Initial Impressions: Bezgar’s HP161S 4WD Brushless RC Truck Seems Like a Solid Deal
For those more interested in air time than lap times, this budget brand has hobby shops worried
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I started in the radio-controlled hobby during the golden age, the mid-80s, and it seemed like Santa’s elves were cranking out nothing but Tamiya Frogs and Hornets to fill the boredom-gap between the waning Atari 2600 and the debut of the NES. In those days, there was a chasm between cars sold in specialty hobby shops and in your average toy store. That trend continued until very recently with a huge selection of cars on Amazon that look to upset the market by offering big performance at a fraction of the price.
And one of those companies, Bezgar, sent me a brushless basher truck to see how it measures up to the hobby-quality brands I already own.
What Is It?
The HP161S is a 1:16 scale 4WD stadium truck, which is also called a basher. Most trucks in this category are either 1:10 or even 1:8 scales, meaning they are substantially bigger. The Bezgar is 11 inches long, 9 inches wide, and 5 inches high. A 1:10 is roughly the same ratio but 18 inches long and 1:8 scale models are nearly 2 feet bumper-to-bumper.
Just looking at the spec sheet, it seems like a bargain. A brushless motor, 3S lithium-polymer battery, completely metal drivetrain including CVD axles, cooling fan, LED lights, ball bearings, oil-filled shocks, and all the stuff you expect from a car you’d buy from a hobby shop for twice the price.
It all comes packed in a box small enough it wouldn’t hold my shoes, but it has everything you need to get running. The controller looks just like what you get from Traxxas or HPI, but once you get it in your hands it feels like it’s built to just a slightly smaller scale. My hands are on the larger side, and while it feels a little strange, it still feels like it’ll work. That’s something I’ll let you know in the longer review a little further down the road.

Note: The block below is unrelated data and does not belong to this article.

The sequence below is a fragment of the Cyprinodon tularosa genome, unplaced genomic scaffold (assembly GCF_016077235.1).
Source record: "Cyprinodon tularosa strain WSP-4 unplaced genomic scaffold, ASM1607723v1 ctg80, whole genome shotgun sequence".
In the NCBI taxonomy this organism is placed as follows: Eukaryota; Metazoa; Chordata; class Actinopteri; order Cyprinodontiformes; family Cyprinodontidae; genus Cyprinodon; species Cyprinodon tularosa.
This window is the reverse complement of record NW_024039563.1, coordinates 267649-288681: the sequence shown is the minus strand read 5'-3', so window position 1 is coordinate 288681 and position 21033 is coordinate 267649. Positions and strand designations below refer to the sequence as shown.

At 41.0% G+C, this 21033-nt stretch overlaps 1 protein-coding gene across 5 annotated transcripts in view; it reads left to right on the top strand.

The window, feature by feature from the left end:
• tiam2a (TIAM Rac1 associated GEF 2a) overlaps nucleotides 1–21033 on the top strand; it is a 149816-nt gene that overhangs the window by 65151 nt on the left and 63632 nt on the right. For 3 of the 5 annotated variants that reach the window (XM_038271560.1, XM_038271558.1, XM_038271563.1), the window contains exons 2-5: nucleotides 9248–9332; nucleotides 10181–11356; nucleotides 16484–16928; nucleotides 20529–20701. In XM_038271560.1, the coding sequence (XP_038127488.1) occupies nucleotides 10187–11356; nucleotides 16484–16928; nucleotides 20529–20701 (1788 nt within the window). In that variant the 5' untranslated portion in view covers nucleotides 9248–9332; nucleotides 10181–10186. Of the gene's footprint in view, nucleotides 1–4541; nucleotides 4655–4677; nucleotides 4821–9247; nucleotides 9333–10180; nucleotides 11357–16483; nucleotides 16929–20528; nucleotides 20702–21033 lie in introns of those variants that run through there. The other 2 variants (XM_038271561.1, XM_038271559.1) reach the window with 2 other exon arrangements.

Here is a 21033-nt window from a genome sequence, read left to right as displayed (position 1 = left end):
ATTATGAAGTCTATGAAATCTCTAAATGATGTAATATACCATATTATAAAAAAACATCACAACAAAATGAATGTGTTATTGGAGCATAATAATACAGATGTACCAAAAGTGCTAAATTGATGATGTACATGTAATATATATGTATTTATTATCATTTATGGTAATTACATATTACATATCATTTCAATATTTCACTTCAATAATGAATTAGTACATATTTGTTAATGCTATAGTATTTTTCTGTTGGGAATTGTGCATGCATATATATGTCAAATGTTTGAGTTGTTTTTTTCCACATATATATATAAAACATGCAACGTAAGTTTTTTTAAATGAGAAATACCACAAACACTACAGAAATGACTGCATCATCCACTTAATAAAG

My Expectations May Have Been Wrong
I’ll admit, after years of buying cars at hobby shops, I didn’t have high expectations going into this, but I am legitimately surprised. The plastic quality might be a little bit less than I’m used to, but seems up to the task. The suspension is smooth and there’s plenty of travel. It feels a little oversprung, but I have to remember this is meant for big air at skate parks, not setting lap times. The springs themselves feel like they’re too thin of a gauge and they’re uncoated, but that’s a quibble that can be remedied for a couple of bucks. Also, there’s no camber adjustment, but again, that’s the racer in me talking.
So overall, this is a nice package, not it’s good for the price, but legit nice.
There are a few concerns that long-time RCers will be concerned with, but not so much amateurs. One, you’re looking at that weird hump-back hardcase battery pack and wondering if Bezgar has somehow managed to make it proprietary. And that is a Dean’s connector coming off the ESC, so that’s good. The size seems a bit off, and I don’t have a 3S 1100mah battery around to see if it fits, but if you’re the kind of person that wants to use your own batteries, you just need to find a different way to strap a different battery down.
Second, in the past, the biggest downfall of cars sold through regular retailers was a lack of repairability and parts. Bezgar, however, offers a full selection of parts on its website and a few selected parts on Amazon, which is a good move.
I drove this enough to make it work and first impression? It’s crazy-fast. I will be doing a longer review in a few weeks after I’ve put some frequent flier miles on it. But I don’t foresee having to buy any replacement parts, though I may order something just to see what kind of downtime you can expect ordering directly from Bezgar.
I might also see how tunable it is because that’s all part of the hobby. More is coming.